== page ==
To John Brown Cutting
Paris July 8, 1788.
Your communications of the 26th. Ult. instead of needing apology from you, require thanks from me, which I most cordially give you. I shall make a due use of them here, and trust they will have some effect. You cannot do me a greater favor than by a continuance of your communications while you remain in London, of which I will endeavor to profit my country.—Mr. Barlow of Connecticut arrived here by the last packet which sailed from N. York on the 26th. of May. He says Colo. Smith arrived there the 24th. The first vessels will probably bring us news of the accession of S. Carolina and Virginia to the new Confederation. The glorious example of Massachusets, of accepting unconditionally, and pressing for future amendment, will I hope reconcile all parties. The argument is unanswerable that it will be easier to obtain amendments from nine states under the new constitution, than from thirteen after rejecting it.1 As our information here is much less quick than at London, you will much oblige me by dropping me a line of information as the accession of the other states becomes known to you. We expect daily to hear that the Swedes have commenced hostilities against the Russians. I am in hopes every thing here will turn out well. I am with great esteem Dr. Sir your most obedt. humble servt.,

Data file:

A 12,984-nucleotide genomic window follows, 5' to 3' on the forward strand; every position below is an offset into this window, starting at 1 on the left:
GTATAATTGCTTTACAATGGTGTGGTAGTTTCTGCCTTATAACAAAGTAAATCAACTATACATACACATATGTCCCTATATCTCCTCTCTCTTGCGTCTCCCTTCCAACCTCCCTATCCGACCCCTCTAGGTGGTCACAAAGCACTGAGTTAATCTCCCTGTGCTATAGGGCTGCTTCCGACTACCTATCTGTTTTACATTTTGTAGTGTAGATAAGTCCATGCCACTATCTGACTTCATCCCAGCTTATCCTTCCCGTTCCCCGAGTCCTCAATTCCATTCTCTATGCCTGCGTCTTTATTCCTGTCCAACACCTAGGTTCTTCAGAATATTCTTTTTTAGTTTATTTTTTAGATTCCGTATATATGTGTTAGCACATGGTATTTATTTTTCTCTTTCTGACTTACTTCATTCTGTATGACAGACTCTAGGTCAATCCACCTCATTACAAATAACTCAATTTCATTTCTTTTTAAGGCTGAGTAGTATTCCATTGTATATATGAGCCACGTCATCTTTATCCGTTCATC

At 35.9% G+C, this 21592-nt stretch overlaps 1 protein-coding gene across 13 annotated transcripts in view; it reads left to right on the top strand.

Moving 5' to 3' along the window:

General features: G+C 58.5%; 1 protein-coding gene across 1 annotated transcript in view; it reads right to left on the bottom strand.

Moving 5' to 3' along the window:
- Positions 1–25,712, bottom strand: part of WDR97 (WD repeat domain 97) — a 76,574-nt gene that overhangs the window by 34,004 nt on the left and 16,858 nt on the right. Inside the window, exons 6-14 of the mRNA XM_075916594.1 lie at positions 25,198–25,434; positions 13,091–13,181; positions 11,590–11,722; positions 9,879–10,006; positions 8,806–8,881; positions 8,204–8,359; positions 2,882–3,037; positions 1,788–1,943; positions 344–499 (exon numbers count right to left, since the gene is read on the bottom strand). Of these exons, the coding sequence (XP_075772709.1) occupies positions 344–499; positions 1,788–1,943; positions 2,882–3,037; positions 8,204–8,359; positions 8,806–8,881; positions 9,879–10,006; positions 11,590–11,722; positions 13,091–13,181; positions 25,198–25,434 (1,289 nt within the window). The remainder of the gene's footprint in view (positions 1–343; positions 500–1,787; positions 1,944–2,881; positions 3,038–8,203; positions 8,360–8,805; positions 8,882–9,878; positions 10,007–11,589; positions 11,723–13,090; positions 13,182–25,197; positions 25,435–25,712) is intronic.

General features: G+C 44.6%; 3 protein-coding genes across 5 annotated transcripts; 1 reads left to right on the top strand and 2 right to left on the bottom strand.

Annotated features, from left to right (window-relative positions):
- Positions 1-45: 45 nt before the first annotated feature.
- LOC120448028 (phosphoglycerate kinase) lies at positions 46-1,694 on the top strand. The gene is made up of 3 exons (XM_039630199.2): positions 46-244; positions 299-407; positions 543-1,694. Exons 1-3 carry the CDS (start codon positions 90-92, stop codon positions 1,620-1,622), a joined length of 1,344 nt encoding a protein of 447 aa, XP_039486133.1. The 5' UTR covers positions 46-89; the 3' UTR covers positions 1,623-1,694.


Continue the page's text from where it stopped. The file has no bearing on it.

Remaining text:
July 11. Since writing this letter I receive from America information that S. Carolina has acceded to the new constitution by a vote of 149 against 72. I hope Virginia will now accede without difficulty.
RC (MHi: AMT); endorsed; addressed: “Mr. John Brown Cutting No. 2. North street Rathbone place London. Favored by Mr. Parker”; postscript written in margin. PrC (DLC). PrC of Extract (DLC: Monroe Papers); in TJ’s hand, comprising that part of TJ’s letter to Carrington, 27 May 1788, as indicated in note to it, and that part of the present letter as indicated in the note below. See also TJ to Donald, 7 Feb. 1788; Monroe to TJ, 12 July 1788; Madison to TJ, 24 July 1788.
1. The preceding three sentences, together with the postscript, comprise the whole of the extract from the present letter in the composite PrC of Extract described above.